5 Comments

Summary:

Updated: Slide, the San Francisco-based widget company has joined a very special list of web companies that have been banned by the Republic of Turkey for (according to Slide blog) what the local government calls “harboring pictures and articles that are considered to be insulting to […]

Updated: Slide, the San Francisco-based widget company has joined a very special list of web companies that have been banned by the Republic of Turkey for (according to Slide blog) what the local government calls “harboring pictures and articles that are considered to be insulting to Ataturk,” founder of the republic. It is not clear what are those articles and photos that are insulting

Slide spokeswoman tells us that they have been in touch with the Turkish Government and are trying to resolve this situation, but hasn’t received any response.

Slide isn’t the only company that has been blocked by Turkey. Automattic’s WordPress.com is also blocked by Turkey. Several countries including Pakistan, China and UAE have blocked or are blocking popular Web services such as YouTube, Facebook and MySpace.

  1. Pakistan does not block FB or MySpace. It tried to block YouTube but thats been lifted. Blogger was also banned but I believe thats history too.

    Share
  2. Nice post touching on a trend we may not like to think about very much — blocking access is likely to get more and more common around the world. Three quick points. The web is already too much split between US (the most open place) and the rest of the world. The blocking trend pushes us further in this direction. Second, it is difficult to come up with strategies to contest blocking decisions because that means dipping one’s toes into foreign legal systems. Ycch! Third, in the future, blocking might be employed for commercial reasons as well as political and moral ones. Och!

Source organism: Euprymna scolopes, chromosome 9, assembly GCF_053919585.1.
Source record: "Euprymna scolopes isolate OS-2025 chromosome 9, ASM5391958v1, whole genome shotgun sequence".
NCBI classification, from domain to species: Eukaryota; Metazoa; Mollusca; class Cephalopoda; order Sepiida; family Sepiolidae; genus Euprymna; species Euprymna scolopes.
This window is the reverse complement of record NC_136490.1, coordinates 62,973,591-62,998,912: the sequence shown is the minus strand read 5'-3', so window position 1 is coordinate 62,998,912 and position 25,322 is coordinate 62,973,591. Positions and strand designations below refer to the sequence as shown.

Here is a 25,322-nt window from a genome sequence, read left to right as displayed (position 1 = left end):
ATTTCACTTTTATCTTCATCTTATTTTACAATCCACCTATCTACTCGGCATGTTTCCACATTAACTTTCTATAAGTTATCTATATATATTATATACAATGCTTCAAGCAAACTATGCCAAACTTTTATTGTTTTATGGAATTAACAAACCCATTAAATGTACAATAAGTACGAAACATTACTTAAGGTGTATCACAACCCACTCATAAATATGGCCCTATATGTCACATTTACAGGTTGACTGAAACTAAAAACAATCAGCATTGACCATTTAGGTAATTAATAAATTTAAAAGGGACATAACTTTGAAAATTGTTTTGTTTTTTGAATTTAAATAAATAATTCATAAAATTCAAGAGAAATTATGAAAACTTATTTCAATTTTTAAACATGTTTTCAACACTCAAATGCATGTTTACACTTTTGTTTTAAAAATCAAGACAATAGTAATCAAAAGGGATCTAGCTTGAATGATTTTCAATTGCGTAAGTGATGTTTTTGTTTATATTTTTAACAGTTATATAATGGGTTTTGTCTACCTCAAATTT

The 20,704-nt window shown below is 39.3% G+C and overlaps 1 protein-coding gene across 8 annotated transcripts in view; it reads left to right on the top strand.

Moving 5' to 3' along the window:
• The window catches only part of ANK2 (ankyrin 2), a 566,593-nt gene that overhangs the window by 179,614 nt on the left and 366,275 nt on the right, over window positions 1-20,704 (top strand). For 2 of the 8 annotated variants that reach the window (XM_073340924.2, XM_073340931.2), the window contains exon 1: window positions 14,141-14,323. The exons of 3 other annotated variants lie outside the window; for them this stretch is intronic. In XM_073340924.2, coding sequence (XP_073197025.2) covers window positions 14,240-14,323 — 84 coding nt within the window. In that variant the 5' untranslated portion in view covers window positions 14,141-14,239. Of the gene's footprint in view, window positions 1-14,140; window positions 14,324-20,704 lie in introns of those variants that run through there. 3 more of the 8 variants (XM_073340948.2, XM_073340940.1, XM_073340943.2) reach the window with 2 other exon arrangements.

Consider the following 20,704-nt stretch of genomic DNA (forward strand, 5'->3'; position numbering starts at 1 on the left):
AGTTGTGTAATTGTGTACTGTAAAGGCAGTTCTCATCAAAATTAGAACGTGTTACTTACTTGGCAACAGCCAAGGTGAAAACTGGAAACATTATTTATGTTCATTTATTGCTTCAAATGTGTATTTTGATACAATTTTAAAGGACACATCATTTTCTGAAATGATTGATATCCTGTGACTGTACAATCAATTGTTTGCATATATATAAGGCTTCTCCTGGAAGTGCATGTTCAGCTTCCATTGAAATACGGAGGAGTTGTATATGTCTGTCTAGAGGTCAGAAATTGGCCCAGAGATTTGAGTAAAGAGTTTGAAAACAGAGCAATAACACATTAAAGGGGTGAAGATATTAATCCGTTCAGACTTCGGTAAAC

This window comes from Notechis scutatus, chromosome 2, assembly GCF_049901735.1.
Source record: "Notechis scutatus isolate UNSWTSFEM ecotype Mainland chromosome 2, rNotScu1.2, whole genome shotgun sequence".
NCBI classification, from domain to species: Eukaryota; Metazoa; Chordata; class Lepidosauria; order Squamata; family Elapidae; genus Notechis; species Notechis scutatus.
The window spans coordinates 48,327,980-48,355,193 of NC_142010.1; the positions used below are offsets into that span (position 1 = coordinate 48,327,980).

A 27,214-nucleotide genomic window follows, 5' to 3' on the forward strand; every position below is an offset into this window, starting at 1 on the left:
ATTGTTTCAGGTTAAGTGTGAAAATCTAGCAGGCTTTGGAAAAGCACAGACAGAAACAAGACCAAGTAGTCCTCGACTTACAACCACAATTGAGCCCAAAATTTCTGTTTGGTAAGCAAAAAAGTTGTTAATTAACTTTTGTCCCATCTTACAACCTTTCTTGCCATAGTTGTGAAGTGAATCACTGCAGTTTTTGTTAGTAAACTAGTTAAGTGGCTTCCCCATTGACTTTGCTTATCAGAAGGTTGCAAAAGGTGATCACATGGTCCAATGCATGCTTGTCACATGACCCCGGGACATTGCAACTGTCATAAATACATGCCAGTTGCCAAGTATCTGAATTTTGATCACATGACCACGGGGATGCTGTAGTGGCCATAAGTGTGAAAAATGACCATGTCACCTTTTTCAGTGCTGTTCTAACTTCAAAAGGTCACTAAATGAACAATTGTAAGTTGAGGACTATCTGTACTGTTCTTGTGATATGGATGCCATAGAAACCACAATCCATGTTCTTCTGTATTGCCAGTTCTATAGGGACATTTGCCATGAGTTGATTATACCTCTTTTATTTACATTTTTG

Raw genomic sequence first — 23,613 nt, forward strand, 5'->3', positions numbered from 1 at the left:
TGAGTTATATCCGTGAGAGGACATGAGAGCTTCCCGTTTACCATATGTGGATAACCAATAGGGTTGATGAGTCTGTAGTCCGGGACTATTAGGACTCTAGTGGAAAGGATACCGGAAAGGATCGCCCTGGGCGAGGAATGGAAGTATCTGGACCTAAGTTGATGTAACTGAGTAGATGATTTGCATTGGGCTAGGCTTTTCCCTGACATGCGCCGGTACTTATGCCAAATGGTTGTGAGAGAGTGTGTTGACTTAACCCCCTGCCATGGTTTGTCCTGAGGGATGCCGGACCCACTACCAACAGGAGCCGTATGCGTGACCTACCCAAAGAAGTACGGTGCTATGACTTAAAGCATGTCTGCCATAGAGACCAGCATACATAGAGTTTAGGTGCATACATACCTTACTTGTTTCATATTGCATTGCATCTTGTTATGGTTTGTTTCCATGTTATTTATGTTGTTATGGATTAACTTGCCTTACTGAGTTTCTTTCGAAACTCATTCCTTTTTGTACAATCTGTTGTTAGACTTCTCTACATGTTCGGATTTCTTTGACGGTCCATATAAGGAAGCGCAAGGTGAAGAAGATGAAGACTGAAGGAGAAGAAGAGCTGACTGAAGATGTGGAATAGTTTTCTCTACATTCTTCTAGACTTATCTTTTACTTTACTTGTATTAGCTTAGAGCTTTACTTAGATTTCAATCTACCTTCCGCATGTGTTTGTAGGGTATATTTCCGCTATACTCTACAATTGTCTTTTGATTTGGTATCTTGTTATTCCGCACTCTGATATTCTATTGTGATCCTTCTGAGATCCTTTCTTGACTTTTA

Share
  3. Why we’re blocked in Turkey had nothing to do with Ataturk, it was because of an activist called Adnan Oktar:

    http://wordpress.com/blog/2007/08/19/why-were-blocked-in-turkey/

    Regardless, very China-like internet behaviour for a government seeking entry into the EU.

    Share
  4. [...] Note to Slide users in Turkey | Vía: GigaOM. ← Anterior | Inicio Comparte esta anotación [...]

    Share
  5. [...] Widget Maker Slide banned in Turkey – GigaOM.com [...]

    Share

Comments have been disabled for this post